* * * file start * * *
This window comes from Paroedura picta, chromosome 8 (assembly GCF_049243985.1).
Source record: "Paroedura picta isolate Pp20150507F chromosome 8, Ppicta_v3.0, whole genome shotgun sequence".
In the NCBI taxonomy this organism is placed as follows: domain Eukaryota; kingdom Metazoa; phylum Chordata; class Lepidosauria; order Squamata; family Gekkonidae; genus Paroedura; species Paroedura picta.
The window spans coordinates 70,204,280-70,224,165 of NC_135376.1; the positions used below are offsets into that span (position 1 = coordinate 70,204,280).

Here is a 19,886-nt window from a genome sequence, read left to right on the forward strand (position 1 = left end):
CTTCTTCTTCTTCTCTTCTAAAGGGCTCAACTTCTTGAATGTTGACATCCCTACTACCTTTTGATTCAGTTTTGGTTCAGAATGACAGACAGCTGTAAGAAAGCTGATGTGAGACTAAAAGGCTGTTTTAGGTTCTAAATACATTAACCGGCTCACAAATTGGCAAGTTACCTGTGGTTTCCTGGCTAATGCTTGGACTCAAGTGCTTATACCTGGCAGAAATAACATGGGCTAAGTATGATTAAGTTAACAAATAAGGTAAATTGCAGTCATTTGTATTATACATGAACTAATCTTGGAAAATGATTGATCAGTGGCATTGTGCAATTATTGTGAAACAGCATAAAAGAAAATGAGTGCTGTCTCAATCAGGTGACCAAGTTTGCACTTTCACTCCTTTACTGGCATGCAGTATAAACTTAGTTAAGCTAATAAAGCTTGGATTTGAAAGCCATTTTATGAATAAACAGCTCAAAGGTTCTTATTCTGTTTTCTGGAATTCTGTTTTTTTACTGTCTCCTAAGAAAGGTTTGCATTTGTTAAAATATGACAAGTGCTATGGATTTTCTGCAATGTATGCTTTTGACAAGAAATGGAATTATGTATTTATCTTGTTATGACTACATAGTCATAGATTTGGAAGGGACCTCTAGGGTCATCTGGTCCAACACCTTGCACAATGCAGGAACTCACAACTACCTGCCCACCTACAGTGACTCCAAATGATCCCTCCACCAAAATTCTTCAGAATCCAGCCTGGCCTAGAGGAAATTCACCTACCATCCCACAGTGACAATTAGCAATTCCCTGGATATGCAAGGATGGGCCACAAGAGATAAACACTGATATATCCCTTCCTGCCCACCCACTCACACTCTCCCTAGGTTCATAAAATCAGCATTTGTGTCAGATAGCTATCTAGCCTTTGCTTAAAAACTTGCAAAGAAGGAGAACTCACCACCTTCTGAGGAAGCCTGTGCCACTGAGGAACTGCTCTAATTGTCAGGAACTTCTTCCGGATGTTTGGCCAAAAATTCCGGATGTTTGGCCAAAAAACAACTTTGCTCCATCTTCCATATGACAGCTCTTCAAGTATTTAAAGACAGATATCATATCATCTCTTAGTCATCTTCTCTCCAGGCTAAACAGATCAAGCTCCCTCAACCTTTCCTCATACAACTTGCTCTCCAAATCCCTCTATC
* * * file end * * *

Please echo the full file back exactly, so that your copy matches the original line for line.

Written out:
This window comes from Paroedura picta, chromosome 8 (assembly GCF_049243985.1).
Source record: "Paroedura picta isolate Pp20150507F chromosome 8, Ppicta_v3.0, whole genome shotgun sequence".
In the NCBI taxonomy this organism is placed as follows: domain Eukaryota; kingdom Metazoa; phylum Chordata; class Lepidosauria; order Squamata; family Gekkonidae; genus Paroedura; species Paroedura picta.
The window spans coordinates 70,204,280-70,224,165 of NC_135376.1; the positions used below are offsets into that span (position 1 = coordinate 70,204,280).

Here is a 19,886-nt window from a genome sequence, read left to right on the forward strand (position 1 = left end):
CTTCTTCTTCTTCTCTTCTAAAGGGCTCAACTTCTTGAATGTTGACATCCCTACTACCTTTTGATTCAGTTTTGGTTCAGAATGACAGACAGCTGTAAGAAAGCTGATGTGAGACTAAAAGGCTGTTTTAGGTTCTAAATACATTAACCGGCTCACAAATTGGCAAGTTACCTGTGGTTTCCTGGCTAATGCTTGGACTCAAGTGCTTATACCTGGCAGAAATAACATGGGCTAAGTATGATTAAGTTAACAAATAAGGTAAATTGCAGTCATTTGTATTATACATGAACTAATCTTGGAAAATGATTGATCAGTGGCATTGTGCAATTATTGTGAAACAGCATAAAAGAAAATGAGTGCTGTCTCAATCAGGTGACCAAGTTTGCACTTTCACTCCTTTACTGGCATGCAGTATAAACTTAGTTAAGCTAATAAAGCTTGGATTTGAAAGCCATTTTATGAATAAACAGCTCAAAGGTTCTTATTCTGTTTTCTGGAATTCTGTTTTTTTACTGTCTCCTAAGAAAGGTTTGCATTTGTTAAAATATGACAAGTGCTATGGATTTTCTGCAATGTATGCTTTTGACAAGAAATGGAATTATGTATTTATCTTGTTATGACTACATAGTCATAGATTTGGAAGGGACCTCTAGGGTCATCTGGTCCAACACCTTGCACAATGCAGGAACTCACAACTACCTGCCCACCTACAGTGACTCCAAATGATCCCTCCACCAAAATTCTTCAGAATCCAGCCTGGCCTAGAGGAAATTCACCTACCATCCCACAGTGACAATTAGCAATTCCCTGGATATGCAAGGATGGGCCACAAGAGATAAACACTGATATATCCCTTCCTGCCCACCCACTCACACTCTCCCTAGGTTCATAAAATCAGCATTTGTGTCAGATAGCTATCTAGCCTTTGCTTAAAAACTTGCAAAGAAGGAGAACTCACCACCTTCTGAGGAAGCCTGTGCCACTGAGGAACTGCTCTAATTGTCAGGAACTTCTTCCGGATGTTTGGCCAAAAATTCCGGATGTTTGGCCAAAAAACAACTTTGCTCCATCTTCCATATGACAGCTCTTCAAGTATTTAAAGACAGATATCATATCATCTCTTAGTCATCTTCTCTCCAGGCTAAACAGATCAAGCTCCCTCAACCTTTCCTCATACAACTTGCTCTCCAAATCCCTCTATC